I'll make two points, one historical and one relating it to today. Replying as I've hired graduates from bootcamps since 2000. I'll start by saying this topic is as political as it is statistical, I'll stick to empirical alliteration so this response doesn't become a book.
Back in 1995-2000 companies like wave ran bootcamps to teach the CCNA test and fill the hole in the need for people who could do networking, as well as bootcamps for DBA positions and various other low hanging fruit. Since the only requirements back then were certifications to get what is today a 90k+/year job, it was a no brainer.
The result was there were a lot of people who got in on the ground floor and are now either the managers across various industries (primarily those who outsourced and themselves added the degree requirement to pad their retirements), and an even larger contingent who lost their job in the Telcom and IT busts respectively and never regained the same level of employ.
It's worth noting this isn't novel; trade schools have done this for years and years with similar complaints about quality, debt and lack of opportunity.
The bootcamps boom we are seeing today is equal parts backlash against the lack of quality in volume outsourcing (schools that are rote/no better than bootcamps, rampant fake degrees and companies that don't attempt to verify to justify their decision, etc) and a growth in demand for developers. They're using the same tactics as days of yore and producing momentary results by capitalizing on a bubble. The obvious implication here is bubbles burst, usually when someone creates a competitive disruption that eliminates the need for volume over quality. The recent result I'm seeing is a general diminishing of the "front end" discipline in terms of both prestige and quality.
To tie it all together, bootcamps as a trend in an industry tend to run in cycles. They're not inherently evil, but they are a capitalization effort on the part of people looking to make a buck. They dont tend to deliver quality, their focus is on giving someone a baseline and selling them off at a profit. The biggest detriment to them long term will the inevitable loss of jobs when the bubble pops. Those boot camp graduates who are lucky will be stuck in their position and unable to move due to lack of credentials, the rest will be career changers anew. The secondary negative impact is the aforementioned reduction in quality as no amount of rote memorization at a boot camp or hedgewitchery can replace an actual understanding of what is going on, which is what a computer science degree provides. Now, that said, I have noticed a troubling uptick in schools creating fledgeling CS programs where people's entire degree is based on languages like PHP as a means to accomplish a task and don't actually cover computer science in its mathematical or engineering form in an effort to increase graduation rates and stem some of the bleeding from people looking for an easy solution to the employment problem. This represents a negative trend resulting from industry direction.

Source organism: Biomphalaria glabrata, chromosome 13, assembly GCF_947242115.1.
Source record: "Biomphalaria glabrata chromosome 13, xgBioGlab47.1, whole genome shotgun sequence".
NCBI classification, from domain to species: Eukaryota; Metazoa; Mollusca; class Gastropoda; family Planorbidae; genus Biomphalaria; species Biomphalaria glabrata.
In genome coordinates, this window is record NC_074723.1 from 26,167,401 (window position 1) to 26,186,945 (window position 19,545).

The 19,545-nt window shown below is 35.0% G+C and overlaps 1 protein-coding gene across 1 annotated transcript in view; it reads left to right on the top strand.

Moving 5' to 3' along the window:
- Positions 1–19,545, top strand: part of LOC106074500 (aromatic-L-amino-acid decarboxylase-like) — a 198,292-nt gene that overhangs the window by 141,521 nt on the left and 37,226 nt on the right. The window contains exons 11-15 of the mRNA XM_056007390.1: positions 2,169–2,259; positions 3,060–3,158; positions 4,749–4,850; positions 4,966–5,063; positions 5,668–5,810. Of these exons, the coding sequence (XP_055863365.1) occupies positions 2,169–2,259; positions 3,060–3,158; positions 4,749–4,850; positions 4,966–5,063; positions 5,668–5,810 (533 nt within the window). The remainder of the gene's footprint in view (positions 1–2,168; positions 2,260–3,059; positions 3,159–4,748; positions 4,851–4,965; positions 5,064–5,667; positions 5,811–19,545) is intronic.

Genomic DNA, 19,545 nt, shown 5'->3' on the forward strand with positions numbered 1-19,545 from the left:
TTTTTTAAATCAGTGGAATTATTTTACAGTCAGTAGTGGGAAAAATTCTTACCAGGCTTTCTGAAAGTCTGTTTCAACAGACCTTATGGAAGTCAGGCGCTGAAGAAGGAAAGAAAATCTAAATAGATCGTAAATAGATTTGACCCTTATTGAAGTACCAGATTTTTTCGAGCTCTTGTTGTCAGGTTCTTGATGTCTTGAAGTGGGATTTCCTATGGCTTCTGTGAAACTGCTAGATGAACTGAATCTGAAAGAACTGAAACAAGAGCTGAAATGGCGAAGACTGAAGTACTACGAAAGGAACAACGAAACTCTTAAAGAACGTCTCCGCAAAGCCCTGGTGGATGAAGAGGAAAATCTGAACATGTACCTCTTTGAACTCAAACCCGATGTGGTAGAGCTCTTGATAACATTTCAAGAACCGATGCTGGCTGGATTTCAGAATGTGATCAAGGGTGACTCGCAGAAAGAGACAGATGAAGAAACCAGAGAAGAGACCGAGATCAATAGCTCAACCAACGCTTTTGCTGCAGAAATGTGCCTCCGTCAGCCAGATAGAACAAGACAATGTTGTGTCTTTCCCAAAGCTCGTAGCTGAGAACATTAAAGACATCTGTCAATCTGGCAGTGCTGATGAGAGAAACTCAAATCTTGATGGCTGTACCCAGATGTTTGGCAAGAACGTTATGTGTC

My opinion is that bootcamps are generally bad both conceptually and as a long term investment. The trends described above play out continuously in cycles as demand rises and demand falls. That said, I do not think University is necessary for most of what we do in this industry. You could teach the concepts as effectively in a well run trade school and still get all the necessary math and fundamentals that you have to understand categorically to do this job as well. The primary driver for the continuously escalating education requirement to begin with was outsourcing and the need to qualify the offshore/onshored resources as "better" than the poor sods in the US whose educational debt means they have to pull down 100k to get by.
I'll wrap it up by saying that I give the same level interviews regardless of how you come to me. I've hired brilliant people straight out of high school, because of their brilliance. I've passed on recent University graduates because their baseline knowledge didn't reflect their degree status. Most of the people I've hired out of bootcamps have had college degrees as well. A bootcamp in any sense should be a rigorous test to weed out those who are guaranteed to fail and don't pass basic muster. It is not a replacement for training in any sense.
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